Episode 23

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Jonah
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Episode 23

Postby Jonah » Wed Jan 28, 2015 2:05 pm

Didn't see a topic about this episode so thought I'd create one as just watched recently in a new rewatch of the Blu-Ray.

It's still very flawed but I actually like Episode 23, even if it is in the post-reveal batch of bad episodes (arguably 17-23 but opinions differ). Things pick up a lot in this episode. The bad bits are overall more bearable, due in part to knowing the slump is coming to an end if you've watched before, but even if you haven't, there's an overall feeling of more focus to the previously meandering plotlines. Even the woeful Nadine-with-amnesia-and-17-again story actually seems to serve a point now and it's nice to see the possibility that Ed/Norma might get a happy ending (even though we know they won't). The season 1 cliffhanger is finally addressed and all the Josie stuff finally seems to be wrapping up.

I've read reviews of this episode where some say that last scene smells of desperate measures to bring back the "old Twin Peaks" (throwing in weird elements). And while I guess it could be viewed like that (as too could the throwback to the pilot episode's iconic image with Josie in the mirror earlier in this episode), I think it's great to see Bob again and even the Little Man From Another Place. Once Bob shows up, you get a real sense that the slump is almost over and TP may be getting it's mojo back.

Also, despite the bad computer effects, I think Josie being trapped in the wooden knob is an appropriate - albeit very out there - turning point, given previous allusions in the show that spirits may get trapped in wood: the implication that the Log Lady's husband or some spirit is in her log; the reference Briggs makes to the wooden table in a previous episode - "Is my soul meant for this?"; and of course all the references to "Ghostwood" properties. I love the references to this in 27 but wish they had been expanded on more, and I wish we'd seen Josie in the red room as planned in 29!

Overall, 23: Not a great episode - but enjoyable and an important one because it starts the ascent back to form for the show in my opinion.
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Re: Episode 23

Postby LostInTheMovies » Wed Jan 28, 2015 5:01 pm

Yes, it's either the end of the bad or the beginning of the ...ok depending on how you look at it. Interesting that it introduces several late-season arcs (JJW, Good Ben & planting the seed for Annie) even as it wraps up some mid-season ones (namely Josie, although we also get our last whimpering closure on Evelyn without seeing her).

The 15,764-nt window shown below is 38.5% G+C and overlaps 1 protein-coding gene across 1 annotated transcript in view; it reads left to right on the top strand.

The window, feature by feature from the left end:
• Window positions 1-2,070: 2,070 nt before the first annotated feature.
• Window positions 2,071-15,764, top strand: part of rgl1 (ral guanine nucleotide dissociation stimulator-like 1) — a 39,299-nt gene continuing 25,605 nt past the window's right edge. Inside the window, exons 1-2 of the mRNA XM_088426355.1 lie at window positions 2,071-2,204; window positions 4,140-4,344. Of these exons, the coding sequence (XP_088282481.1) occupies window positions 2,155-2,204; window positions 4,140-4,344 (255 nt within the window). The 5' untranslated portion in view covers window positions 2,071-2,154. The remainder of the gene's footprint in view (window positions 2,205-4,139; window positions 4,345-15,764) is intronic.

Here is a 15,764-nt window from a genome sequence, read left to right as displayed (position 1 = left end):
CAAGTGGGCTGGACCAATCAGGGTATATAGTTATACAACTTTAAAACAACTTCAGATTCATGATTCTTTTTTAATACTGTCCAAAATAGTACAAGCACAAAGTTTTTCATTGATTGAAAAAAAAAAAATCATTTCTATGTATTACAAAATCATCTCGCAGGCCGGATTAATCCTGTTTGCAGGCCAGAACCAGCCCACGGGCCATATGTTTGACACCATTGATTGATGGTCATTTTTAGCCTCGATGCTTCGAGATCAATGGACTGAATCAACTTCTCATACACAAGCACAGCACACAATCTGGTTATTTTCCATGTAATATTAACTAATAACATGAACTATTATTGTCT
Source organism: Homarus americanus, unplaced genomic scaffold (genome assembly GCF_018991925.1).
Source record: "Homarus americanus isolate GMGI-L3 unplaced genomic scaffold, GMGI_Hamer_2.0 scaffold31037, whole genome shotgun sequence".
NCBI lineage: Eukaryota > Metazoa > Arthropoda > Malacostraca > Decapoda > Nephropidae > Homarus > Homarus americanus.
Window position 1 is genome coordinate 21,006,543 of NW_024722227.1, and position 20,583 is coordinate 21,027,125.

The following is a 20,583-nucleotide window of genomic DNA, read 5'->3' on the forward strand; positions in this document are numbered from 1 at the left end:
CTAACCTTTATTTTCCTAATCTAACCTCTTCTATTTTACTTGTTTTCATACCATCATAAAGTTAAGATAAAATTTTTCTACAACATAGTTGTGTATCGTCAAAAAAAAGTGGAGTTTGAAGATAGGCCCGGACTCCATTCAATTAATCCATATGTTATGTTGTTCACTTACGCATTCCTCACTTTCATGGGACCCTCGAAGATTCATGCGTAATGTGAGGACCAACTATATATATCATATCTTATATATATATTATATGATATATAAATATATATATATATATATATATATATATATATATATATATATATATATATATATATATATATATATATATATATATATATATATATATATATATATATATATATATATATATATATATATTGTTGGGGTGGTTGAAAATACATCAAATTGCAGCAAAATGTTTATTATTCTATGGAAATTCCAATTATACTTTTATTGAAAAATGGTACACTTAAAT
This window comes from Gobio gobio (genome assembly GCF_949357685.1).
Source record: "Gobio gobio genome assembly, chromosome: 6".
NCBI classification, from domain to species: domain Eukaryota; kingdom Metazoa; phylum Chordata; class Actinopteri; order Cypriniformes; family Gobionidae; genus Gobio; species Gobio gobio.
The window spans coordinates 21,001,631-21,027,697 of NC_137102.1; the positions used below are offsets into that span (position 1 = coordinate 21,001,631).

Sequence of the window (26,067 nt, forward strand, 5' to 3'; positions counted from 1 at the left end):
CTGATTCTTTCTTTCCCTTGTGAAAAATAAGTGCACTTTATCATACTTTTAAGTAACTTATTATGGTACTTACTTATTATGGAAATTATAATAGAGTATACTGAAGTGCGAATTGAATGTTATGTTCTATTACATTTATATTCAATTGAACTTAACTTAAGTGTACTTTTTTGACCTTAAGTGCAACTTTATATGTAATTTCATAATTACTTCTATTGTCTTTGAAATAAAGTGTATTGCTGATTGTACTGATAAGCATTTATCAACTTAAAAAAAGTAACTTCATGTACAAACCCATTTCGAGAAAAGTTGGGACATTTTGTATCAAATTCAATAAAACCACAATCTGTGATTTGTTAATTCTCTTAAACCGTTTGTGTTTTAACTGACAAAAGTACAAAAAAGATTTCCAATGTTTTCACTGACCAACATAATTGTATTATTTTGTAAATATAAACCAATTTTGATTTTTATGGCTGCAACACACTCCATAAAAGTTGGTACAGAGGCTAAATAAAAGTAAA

I fall into the "Bob/Little Man don't really work" camp. I remember thinking on my first viewing, wow they're really straining here. But I agree it's nice to see they are at least trying. And the Eckhard-Andrew scene in the elevator is pretty fun ("Look closer, Thomas. I'm aliiiiiiiiive!").

It's too bad this is Lesli Linka Glatter's last episode since it is her weakest.
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Re: Episode 23

Postby Jonah » Wed Jan 28, 2015 8:18 pm

I wonder whose idea it was to include those elements (Josie in mirror - similar shot as pilot/BOB/LMFAP). The writer or Lesli Linka Glatter's or perhaps even Lynch/Frost?

I can' t remember what I thought when I first saw the BOB/LMFAP bit. Knowing in hindsight that things improve from this point on may influence my reading of it as the makers going for a "let's get this shit back on track" feel as opposed to a "desperate/straining" measure. Either way, I always loved the Josie bit - it's very badly dated now with the special effects, but I was so creeped out as a kid when I first saw it all those years ago, lol! I can see why people might think it's a bit throwaway or weird for the sake of being weird, but I do think it's redeemed a lot in Episode 28, when it's heavily referenced in dialogue with Coop and Harry (with Windom listening in via the bonsai plant) and it becomes part of a narrative revealing that fear unlocks the Black Lodge! I thought that was cool that they worked it in.

One thing I really didn't like about this episode and direction, as much as I was okay in general with the Josie payoff, was revealing she was the one who shot Cooper at the end of Season 1. It just feels so...ugh. Not only does it lose impact by being mentioned/tied up so late on in the series (when I bet a lot of the audience had already forgotten about the cliffhanger - or almost!), it just doesn't feel organic to the story. I don't know, I just didn't buy it. "I shot you because you came here and I didn't want to go back" when she knew he came because Laura was killed. It just felt like a plot that was badly stuck on/didn't quite gel.
Last edited by Jonah on Thu May 11, 2017 6:28 pm, edited 2 times in total.
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Re: Episode 23

Postby LostInTheMovies » Thu Jan 29, 2015 4:40 pm